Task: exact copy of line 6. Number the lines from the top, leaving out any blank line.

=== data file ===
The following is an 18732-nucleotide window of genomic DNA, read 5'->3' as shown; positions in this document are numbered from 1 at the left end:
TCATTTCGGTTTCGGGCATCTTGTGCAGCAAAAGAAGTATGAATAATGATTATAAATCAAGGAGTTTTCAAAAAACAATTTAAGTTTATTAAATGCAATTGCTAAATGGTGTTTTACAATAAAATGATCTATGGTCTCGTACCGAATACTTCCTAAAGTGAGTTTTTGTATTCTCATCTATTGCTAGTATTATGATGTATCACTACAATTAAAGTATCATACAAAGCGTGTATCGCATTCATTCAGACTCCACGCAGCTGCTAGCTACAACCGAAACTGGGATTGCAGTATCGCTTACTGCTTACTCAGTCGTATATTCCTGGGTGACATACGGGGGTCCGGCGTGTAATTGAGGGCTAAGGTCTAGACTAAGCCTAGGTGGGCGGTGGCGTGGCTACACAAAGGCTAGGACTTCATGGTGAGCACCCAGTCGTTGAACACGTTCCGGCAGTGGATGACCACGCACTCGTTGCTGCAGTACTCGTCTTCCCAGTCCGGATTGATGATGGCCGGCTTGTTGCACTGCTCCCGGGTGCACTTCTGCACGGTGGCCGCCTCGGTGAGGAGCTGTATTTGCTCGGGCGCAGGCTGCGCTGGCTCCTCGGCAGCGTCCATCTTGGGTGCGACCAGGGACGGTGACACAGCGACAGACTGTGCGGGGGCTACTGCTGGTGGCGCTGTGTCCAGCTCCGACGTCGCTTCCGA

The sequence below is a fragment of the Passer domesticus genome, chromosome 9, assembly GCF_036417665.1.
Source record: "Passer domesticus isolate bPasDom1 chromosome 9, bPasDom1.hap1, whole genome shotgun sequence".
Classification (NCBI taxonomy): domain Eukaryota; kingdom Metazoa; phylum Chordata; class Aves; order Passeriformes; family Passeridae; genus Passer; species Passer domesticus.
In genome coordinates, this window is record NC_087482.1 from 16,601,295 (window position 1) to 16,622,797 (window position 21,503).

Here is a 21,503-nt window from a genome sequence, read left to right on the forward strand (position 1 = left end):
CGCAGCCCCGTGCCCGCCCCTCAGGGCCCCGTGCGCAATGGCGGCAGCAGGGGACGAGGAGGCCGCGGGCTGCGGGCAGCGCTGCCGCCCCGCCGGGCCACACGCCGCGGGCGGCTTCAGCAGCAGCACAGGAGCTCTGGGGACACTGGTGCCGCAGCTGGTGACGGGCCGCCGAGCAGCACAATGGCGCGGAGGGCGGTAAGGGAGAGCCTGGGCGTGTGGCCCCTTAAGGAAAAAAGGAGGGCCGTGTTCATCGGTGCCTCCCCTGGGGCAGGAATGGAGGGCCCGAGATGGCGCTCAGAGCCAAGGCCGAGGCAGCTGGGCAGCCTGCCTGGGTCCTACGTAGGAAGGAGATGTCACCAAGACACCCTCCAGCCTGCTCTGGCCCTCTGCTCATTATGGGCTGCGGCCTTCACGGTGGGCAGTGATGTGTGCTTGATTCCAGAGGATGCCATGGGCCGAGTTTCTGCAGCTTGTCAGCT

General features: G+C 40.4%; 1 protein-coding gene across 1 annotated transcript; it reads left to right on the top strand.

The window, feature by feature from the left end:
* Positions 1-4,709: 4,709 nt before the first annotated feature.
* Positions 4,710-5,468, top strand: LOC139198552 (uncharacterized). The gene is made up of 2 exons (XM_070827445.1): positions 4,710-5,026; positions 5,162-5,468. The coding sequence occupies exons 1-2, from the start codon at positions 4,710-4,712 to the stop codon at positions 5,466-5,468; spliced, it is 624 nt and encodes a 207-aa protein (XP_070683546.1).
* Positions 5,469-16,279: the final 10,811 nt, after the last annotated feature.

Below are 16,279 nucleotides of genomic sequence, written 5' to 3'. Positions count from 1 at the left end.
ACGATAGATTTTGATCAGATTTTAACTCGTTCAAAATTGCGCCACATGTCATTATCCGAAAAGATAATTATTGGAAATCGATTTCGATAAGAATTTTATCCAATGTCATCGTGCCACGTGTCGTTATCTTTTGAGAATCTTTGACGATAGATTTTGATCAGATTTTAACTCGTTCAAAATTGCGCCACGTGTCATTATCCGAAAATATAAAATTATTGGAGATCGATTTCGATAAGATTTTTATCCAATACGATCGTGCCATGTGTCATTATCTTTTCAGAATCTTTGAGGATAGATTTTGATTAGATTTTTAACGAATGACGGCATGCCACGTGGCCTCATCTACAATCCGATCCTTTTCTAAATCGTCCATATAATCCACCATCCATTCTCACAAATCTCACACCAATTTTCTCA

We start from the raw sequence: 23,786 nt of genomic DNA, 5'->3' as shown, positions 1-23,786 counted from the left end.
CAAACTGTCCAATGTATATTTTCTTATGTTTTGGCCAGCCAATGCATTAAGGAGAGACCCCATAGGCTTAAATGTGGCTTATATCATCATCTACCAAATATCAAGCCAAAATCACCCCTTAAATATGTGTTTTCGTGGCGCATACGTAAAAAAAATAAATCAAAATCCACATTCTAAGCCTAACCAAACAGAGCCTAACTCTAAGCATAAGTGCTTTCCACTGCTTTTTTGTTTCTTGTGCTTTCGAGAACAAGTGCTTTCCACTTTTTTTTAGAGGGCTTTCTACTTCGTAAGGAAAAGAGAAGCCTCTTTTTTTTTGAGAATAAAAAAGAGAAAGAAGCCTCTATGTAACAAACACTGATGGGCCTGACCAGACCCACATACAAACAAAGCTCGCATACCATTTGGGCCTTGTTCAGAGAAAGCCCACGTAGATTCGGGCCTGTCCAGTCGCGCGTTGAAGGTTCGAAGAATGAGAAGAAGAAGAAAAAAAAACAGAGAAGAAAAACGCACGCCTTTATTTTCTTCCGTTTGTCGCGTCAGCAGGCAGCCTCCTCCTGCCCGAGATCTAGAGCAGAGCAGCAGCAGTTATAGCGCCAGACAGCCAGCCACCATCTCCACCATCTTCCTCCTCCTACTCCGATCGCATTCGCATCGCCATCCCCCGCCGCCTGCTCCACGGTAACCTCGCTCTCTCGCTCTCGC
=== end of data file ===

In genome coordinates, this window is record NC_087482.1 from 16,601,295 (window position 1) to 16,622,797 (window position 21,503).